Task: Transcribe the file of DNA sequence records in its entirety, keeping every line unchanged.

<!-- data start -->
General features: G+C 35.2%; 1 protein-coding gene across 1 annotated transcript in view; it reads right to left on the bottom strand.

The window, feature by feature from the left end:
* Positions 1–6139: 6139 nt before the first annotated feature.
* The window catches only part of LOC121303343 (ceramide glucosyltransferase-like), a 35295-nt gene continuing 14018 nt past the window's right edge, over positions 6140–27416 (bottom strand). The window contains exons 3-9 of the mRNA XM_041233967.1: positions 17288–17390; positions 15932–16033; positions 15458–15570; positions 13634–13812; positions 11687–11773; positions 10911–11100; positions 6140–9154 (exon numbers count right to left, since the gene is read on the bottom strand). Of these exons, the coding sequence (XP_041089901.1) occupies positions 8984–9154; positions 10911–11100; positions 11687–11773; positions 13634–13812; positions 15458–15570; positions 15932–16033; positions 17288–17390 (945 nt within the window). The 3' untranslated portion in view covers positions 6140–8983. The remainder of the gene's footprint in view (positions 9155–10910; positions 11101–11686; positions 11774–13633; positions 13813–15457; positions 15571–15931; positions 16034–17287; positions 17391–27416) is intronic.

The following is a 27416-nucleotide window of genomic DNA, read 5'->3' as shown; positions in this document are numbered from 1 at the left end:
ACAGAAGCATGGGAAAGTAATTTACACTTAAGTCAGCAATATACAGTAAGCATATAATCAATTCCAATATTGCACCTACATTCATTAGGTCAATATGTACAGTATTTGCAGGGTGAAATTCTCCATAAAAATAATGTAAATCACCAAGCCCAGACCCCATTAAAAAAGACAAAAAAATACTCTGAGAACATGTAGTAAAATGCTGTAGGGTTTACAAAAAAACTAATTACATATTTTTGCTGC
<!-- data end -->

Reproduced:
General features: G+C 35.2%; 1 protein-coding gene across 1 annotated transcript in view; it reads right to left on the bottom strand.

The window, feature by feature from the left end:
* Positions 1–6139: 6139 nt before the first annotated feature.
* The window catches only part of LOC121303343 (ceramide glucosyltransferase-like), a 35295-nt gene continuing 14018 nt past the window's right edge, over positions 6140–27416 (bottom strand). The window contains exons 3-9 of the mRNA XM_041233967.1: positions 17288–17390; positions 15932–16033; positions 15458–15570; positions 13634–13812; positions 11687–11773; positions 10911–11100; positions 6140–9154 (exon numbers count right to left, since the gene is read on the bottom strand). Of these exons, the coding sequence (XP_041089901.1) occupies positions 8984–9154; positions 10911–11100; positions 11687–11773; positions 13634–13812; positions 15458–15570; positions 15932–16033; positions 17288–17390 (945 nt within the window). The 3' untranslated portion in view covers positions 6140–8983. The remainder of the gene's footprint in view (positions 9155–10910; positions 11101–11686; positions 11774–13633; positions 13813–15457; positions 15571–15931; positions 16034–17287; positions 17391–27416) is intronic.

The following is a 27416-nucleotide window of genomic DNA, read 5'->3' as shown; positions in this document are numbered from 1 at the left end:
ACAGAAGCATGGGAAAGTAATTTACACTTAAGTCAGCAATATACAGTAAGCATATAATCAATTCCAATATTGCACCTACATTCATTAGGTCAATATGTACAGTATTTGCAGGGTGAAATTCTCCATAAAAATAATGTAAATCACCAAGCCCAGACCCCATTAAAAAAGACAAAAAAATACTCTGAGAACATGTAGTAAAATGCTGTAGGGTTTACAAAAAAACTAATTACATATTTTTGCTGC